It's crucial to clean the dispenser routinely to keep the water from a fridge bacteria-free. Though, it depends on how often you use it. The people sharing the fridge with you also matter.
If the water dispenser receives a good amount of traffic, clean it once a month. Otherwise, cleaning it once every two months should be fine. Do this in addition to refrigerator filter replacements.
How To Clean A Fridge Water Dispenser
When you use a water dispenser, some water will linger behind. It may land on the dispenser lever, retainer cup, etc. Leaving the area wet is the first mistake you could make.
Mold thrives in moist conditions. If you let the area stay wet, it will promote mold growth. For this reason, wipe the dispenser dry after using it.
It's the most you can do to keep that area relatively clean. Now we have to find a way to deal with the constant bacterial exposure from our hands.
Sure, bacteria are everywhere. They're not all harmful. But, it's impossible to track where someone may have put their hands.
Disinfecting the Area
So, we'll need to disinfect the dispenser. You can do this by dipping a toothbrush in vinegar water. Scrub the area clean. Follow it up by wiping it dry with a microfiber towel.
Here's a report demonstrating how dirty the dispenser can be:
How Often Should You Change the Fridge Water Filter?
Filters keep our water clean. But, the contaminants it removes have to go somewhere. Refrigerator water filters don't dump it out. Activated charcoal filters have pores that catch impurities.
However, it has a limited surface area. Once contaminants clog it, the filter will no longer remove them from your drinking water. As a result, more contaminants will get into your water. Even if it tastes or looks the same, it's not.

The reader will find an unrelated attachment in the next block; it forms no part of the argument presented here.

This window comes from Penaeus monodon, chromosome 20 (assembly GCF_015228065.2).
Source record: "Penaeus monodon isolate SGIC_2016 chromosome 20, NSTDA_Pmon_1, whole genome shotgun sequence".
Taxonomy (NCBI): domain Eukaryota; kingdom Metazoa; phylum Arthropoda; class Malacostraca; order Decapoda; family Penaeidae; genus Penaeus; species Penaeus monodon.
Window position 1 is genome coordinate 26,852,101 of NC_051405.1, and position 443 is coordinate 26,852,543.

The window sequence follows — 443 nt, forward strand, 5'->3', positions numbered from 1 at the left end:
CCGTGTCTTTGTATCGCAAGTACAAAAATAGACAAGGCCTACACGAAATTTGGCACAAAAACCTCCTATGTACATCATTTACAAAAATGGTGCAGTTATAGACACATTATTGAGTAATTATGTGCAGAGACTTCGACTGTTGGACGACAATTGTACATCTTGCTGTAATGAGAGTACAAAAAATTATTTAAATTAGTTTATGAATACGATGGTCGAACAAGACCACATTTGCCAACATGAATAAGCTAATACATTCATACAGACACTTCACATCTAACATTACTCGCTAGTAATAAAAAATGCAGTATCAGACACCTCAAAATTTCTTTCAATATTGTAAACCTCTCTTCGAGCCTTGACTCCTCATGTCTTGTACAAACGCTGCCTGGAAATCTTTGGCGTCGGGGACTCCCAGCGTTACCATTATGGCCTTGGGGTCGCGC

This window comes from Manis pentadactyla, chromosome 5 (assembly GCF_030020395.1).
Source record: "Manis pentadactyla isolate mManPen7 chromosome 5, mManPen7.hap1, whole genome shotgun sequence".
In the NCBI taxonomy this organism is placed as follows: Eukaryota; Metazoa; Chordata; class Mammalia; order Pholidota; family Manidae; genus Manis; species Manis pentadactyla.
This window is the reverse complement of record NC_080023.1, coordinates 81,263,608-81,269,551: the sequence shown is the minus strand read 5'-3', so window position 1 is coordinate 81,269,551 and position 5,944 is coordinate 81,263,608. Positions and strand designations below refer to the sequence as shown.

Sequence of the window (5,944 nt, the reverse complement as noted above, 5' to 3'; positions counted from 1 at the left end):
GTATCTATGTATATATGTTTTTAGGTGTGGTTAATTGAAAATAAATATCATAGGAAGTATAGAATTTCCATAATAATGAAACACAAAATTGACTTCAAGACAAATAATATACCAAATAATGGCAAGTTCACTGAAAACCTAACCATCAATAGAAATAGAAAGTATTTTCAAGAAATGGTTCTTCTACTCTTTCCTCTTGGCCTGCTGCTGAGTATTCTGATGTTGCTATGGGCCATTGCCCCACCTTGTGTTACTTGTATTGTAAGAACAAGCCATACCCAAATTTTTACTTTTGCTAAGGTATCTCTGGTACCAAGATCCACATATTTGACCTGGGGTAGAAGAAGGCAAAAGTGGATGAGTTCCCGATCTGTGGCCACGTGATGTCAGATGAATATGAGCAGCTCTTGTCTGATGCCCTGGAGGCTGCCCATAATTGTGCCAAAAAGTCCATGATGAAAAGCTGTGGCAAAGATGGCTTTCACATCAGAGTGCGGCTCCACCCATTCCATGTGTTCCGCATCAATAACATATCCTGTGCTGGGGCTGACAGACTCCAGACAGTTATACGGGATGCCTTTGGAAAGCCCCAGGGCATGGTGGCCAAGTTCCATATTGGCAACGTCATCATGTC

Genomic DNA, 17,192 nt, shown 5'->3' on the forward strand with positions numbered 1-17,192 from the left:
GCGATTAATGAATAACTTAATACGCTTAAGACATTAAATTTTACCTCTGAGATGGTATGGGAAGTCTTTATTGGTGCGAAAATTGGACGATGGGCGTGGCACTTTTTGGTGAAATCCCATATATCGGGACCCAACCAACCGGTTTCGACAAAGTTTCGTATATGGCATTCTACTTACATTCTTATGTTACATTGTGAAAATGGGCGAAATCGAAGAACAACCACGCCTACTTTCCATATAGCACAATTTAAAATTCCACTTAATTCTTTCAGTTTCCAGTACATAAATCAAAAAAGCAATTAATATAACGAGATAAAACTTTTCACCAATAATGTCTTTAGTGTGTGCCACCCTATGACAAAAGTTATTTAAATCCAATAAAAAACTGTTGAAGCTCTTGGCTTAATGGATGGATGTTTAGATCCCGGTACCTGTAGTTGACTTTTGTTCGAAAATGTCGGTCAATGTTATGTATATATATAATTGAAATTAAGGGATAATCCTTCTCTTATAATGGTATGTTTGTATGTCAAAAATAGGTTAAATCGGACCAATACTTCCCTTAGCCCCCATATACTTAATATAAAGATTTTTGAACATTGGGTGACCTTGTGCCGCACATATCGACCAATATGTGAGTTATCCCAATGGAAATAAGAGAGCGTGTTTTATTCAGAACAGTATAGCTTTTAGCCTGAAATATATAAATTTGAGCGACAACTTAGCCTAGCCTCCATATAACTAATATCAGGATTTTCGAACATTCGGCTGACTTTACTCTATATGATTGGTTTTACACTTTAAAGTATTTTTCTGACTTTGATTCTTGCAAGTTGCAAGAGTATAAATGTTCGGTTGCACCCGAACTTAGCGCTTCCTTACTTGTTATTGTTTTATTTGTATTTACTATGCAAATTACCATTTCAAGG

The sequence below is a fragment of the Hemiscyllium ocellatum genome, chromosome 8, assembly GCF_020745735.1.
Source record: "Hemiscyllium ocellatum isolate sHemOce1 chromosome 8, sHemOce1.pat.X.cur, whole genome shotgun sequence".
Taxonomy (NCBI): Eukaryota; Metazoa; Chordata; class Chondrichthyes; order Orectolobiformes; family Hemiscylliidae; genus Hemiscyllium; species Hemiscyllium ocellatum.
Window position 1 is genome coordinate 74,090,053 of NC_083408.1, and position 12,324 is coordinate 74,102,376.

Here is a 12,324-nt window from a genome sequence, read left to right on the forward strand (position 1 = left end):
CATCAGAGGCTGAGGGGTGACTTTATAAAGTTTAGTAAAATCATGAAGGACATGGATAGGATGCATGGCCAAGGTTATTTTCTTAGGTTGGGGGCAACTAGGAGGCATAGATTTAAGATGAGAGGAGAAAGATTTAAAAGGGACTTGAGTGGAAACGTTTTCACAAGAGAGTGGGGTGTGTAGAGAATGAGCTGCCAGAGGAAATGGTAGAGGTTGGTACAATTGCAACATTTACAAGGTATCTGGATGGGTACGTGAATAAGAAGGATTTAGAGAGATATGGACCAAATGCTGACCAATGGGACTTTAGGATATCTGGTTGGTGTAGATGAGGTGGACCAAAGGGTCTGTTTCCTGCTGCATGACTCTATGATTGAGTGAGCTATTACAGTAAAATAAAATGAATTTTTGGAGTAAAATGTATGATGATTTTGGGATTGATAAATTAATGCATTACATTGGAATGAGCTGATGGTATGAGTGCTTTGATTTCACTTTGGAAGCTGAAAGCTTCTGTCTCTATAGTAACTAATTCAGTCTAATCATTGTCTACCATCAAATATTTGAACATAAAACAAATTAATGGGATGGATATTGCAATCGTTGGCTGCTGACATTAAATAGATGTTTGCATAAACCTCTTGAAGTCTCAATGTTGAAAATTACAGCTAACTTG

It isn't a big deal if the water in your area is already relatively clean. However, states with more minerals in the water will notice a change in quality. Manufacturers like Whirlpool recommend swapping out your water filter every six months.
Cleaning the Filter
However, these filters can be expensive. If it's not within your budget, you could also flush the contaminants out of the filter. Distilled white vinegar is handy for this situation.
You can flush the contaminants out by soaking the filter in a container with vinegar. Let it sit in there for 24 hours. Afterward, rinse it under the sink a few times.
This way, you can flush out the white vinegar inside. Then, put your filter back in place. You'll need to remove the remaining vinegar by dispensing several cups of water.
Once you dispense a cup that no longer tastes like vinegar, the job is over!
Here's a video to guide you with the process:
You might think water is water. However, that's not the case. There are multiple ways to purify it. As we've learned, refrigerators filter water using activated carbon. Therefore, it dispenses filtered water instead of distilled water.
Before you go, do you have more refrigerator water concerns? Would you like to learn more about the filtration system? To learn more, check out:
Are you curious to find out if the filter affects the ice maker? For more information, check out: